Immunotherapy is expected to steal the spotlight when the world’s leading cancer doctors convene in Chicago in June for a meeting of the American Society of Clinical Oncology. At center stage will be new biotech drugs designed to help the body’s immune system fight cancer. Under development by global pharmaceutical giants Merck, Bristol-Myers Squibb and Roche, the new designer drugs enhance the ability of immune system T cells to target and attack cancer.
In previous studies, T cell therapies have produced promising results when used to combat several types of advanced cancer, including melanoma, lung and kidney cancers. New studies showing similarly promising results for advanced bladder and head and neck cancers will be presented at the conference.
There is tremendous need to find cancer treatment solutions for advanced cancers that have proven resistant to standard Western cancer treatments.
The new T cell therapies have produced only mild side effects, offering a healthier option to the often debilitating side effects associated with surgery, chemotherapy and radiation.
Immunotherapy “should represent a major advance in cancer therapy and patient survivability. Wall Street is increasingly recognizing the multibillion-dollar potential for cancer immunotherapies,” Len Yaffe of StockDoc Partners told Reuters.
While it is heartening to see Big Pharma finally embracing immunotherapy, we find it somewhat disturbing that Western medicine continues to value drug protocols over natural, non-toxic immunotherapy. Visit our website to find out about Issels’ non-toxic T cell cancer vaccines and our holistic approach to immunotherapy.
“It is time for drug companies to put helping patients first,” says Dr. Carlos S. Moreno. The Associate Professor of Pathology and Laboratory Medicine and Biomedical Informatics at Emory University makes a compelling argument on Reuters.com that it’s time large pharmaceutical companies started living up to their stated goal of saving and improving lives. By placing their responsibilities to their shareholders and profit margin over their moral responsibility to better patients’ lives, Moreno says Big Pharma is holding back vital cancer research.
At issue are the roadblocks cancer researchers are encountering as they explore new avenues for treating cancer. As Moreno notes, “Researchers … are making remarkable discoveries to help identify new drugs and drug targets for cancer patients. Many new compounds are under investigation, including those that inhibit the growth of cancer cells, block the blood supply to tumors and prevent tumors from evading the immune system.”
The sequencing of cancer genomes has allowed the development of advanced targeted therapies and is providing researchers with new insights into how cancer grows and why it returns. As Moreno explains:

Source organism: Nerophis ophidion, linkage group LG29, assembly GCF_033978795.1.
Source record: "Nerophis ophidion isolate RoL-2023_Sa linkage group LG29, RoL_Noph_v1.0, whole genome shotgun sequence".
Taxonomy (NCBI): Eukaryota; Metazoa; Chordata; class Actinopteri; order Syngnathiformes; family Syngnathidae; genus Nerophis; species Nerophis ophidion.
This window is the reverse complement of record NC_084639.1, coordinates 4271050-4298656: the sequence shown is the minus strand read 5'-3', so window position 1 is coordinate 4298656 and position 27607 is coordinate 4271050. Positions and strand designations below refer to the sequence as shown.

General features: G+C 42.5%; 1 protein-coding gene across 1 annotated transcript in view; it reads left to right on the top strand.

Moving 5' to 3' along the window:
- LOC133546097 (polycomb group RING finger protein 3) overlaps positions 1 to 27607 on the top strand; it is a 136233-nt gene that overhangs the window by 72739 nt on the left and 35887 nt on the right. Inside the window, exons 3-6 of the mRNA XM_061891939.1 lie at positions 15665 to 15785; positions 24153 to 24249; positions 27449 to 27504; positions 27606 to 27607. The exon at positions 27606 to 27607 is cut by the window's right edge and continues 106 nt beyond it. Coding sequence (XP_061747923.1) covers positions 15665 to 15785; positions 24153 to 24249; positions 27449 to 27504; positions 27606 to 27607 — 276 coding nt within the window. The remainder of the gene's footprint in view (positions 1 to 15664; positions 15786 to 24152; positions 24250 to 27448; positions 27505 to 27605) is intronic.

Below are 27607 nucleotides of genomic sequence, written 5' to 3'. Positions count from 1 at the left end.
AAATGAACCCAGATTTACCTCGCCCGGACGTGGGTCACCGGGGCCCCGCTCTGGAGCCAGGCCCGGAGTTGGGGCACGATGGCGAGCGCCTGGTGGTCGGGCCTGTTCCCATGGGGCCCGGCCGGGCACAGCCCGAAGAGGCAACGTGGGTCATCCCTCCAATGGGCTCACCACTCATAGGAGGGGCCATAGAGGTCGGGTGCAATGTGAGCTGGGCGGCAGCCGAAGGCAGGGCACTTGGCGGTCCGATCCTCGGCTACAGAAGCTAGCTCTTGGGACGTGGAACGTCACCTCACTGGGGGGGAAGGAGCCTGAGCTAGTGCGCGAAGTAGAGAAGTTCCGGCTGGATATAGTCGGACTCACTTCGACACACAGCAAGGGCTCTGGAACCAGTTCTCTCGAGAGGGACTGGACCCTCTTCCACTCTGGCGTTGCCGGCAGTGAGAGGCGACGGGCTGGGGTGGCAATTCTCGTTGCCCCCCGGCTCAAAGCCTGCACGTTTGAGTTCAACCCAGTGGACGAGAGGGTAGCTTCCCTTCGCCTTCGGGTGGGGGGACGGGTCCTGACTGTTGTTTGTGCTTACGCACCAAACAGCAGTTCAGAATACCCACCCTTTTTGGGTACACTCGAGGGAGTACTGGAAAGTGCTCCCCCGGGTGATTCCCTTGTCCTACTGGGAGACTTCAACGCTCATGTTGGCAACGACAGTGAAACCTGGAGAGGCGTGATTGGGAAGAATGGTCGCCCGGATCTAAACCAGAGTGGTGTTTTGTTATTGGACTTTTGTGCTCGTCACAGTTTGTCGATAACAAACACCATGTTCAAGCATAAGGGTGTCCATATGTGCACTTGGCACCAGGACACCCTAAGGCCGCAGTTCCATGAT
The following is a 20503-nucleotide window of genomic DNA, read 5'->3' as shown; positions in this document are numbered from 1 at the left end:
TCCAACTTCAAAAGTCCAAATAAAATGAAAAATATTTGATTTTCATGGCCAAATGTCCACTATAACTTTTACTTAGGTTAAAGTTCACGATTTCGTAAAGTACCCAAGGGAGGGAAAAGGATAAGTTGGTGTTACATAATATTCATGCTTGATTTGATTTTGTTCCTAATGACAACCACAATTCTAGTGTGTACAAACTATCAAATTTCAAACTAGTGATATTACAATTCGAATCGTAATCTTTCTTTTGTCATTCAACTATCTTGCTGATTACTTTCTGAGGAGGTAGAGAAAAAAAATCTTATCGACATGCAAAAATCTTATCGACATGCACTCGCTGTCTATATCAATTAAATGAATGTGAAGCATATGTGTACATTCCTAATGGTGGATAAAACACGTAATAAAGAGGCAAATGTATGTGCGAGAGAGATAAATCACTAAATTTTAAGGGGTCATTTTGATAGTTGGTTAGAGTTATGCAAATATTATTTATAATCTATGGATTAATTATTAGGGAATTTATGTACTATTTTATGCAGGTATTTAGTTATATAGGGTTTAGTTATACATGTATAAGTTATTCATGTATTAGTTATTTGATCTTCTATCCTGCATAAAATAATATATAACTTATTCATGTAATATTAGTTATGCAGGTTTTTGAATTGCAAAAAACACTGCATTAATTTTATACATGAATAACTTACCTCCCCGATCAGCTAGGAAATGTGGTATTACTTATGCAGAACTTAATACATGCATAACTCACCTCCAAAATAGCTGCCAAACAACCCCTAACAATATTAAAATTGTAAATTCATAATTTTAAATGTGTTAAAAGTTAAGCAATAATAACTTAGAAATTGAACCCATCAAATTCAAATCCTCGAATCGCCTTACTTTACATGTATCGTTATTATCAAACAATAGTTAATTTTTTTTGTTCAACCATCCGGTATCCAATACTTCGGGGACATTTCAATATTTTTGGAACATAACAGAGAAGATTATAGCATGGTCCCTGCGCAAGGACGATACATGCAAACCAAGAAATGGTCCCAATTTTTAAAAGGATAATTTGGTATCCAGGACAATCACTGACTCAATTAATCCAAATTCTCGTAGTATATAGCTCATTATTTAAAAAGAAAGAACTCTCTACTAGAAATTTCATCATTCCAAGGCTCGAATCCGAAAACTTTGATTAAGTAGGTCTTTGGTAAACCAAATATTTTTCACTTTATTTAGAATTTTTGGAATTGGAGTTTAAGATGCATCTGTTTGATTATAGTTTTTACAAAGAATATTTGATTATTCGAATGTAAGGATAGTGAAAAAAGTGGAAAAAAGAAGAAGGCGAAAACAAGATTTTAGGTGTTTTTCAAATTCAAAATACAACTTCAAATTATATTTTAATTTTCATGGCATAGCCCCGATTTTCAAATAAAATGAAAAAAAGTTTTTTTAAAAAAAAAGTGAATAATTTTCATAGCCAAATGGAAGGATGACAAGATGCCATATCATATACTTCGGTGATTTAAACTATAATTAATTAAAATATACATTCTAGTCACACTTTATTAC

“One clear insight we have gained is the likelihood that no single drug will be able to defeat cancer. The reason most cancers become drug resistant and come back is because the DNA mutates quickly. Cancer cells that are not killed by the drugs survive, continue to grow and replace the cells that have been wiped out.”
Many cancer researchers have concluded that an integrative approach to cancer treatment is necessary to defeat cancer’s ability to mutate and survive. Unfortunately, researchers are finding that their ability to turn new discoveries into therapeutic cancer treatments is being stymied by Big Pharma’s constant eye on profit margins.
Men have another reason to catch some Z’s. According to a new study, getting a good night’s sleep may help protect men against prostate cancer. A Harvard study has linked high levels of the hormone melatonin, which the body produces during nighttime sleep, with a 75% reduced risk of advanced prostate cancer. The study also found that melatonin levels dropped when sleep was disrupted. Prostate cancer joins a lengthening list of diseases linked to sleep length and quality, including obesity, diabetes, hypertension and coronary artery disease.
There’s no magic number, but the National Sleep Foundation says the average adult needs from 7 to 9 hours of sleep. Most U.S. adults say they get about 7.5 hours of sleep a night, but a 2006 study found that adults aren’t getting as much sleep as they think they are. A University of Chicago study found that white men actually slept only 6.1 hours; black men, 5.1 hours. At the time, study author Diane Lauderdale, an associate professor of health studies at the University of Chicago, told Science Daily:
“People don’t think they get enough sleep, and they get less sleep than they think. As we learn more and more about the importance of sleep for health, we find evidence that people seem to be sleeping less and less.”
Average sleep times have declined steadily since the early 1900s when most people averaged 9 hours of sleep. The rise of sedentary white collar jobs that don’t require physical labor is thought to have had some impact on the drop in sleep duration. But even more culpable is the increase in nighttime leisure options that began with the introduction of the television and has exploded during the current digital age.
Perhaps the new findings will encourage men to unplug and go to sleep.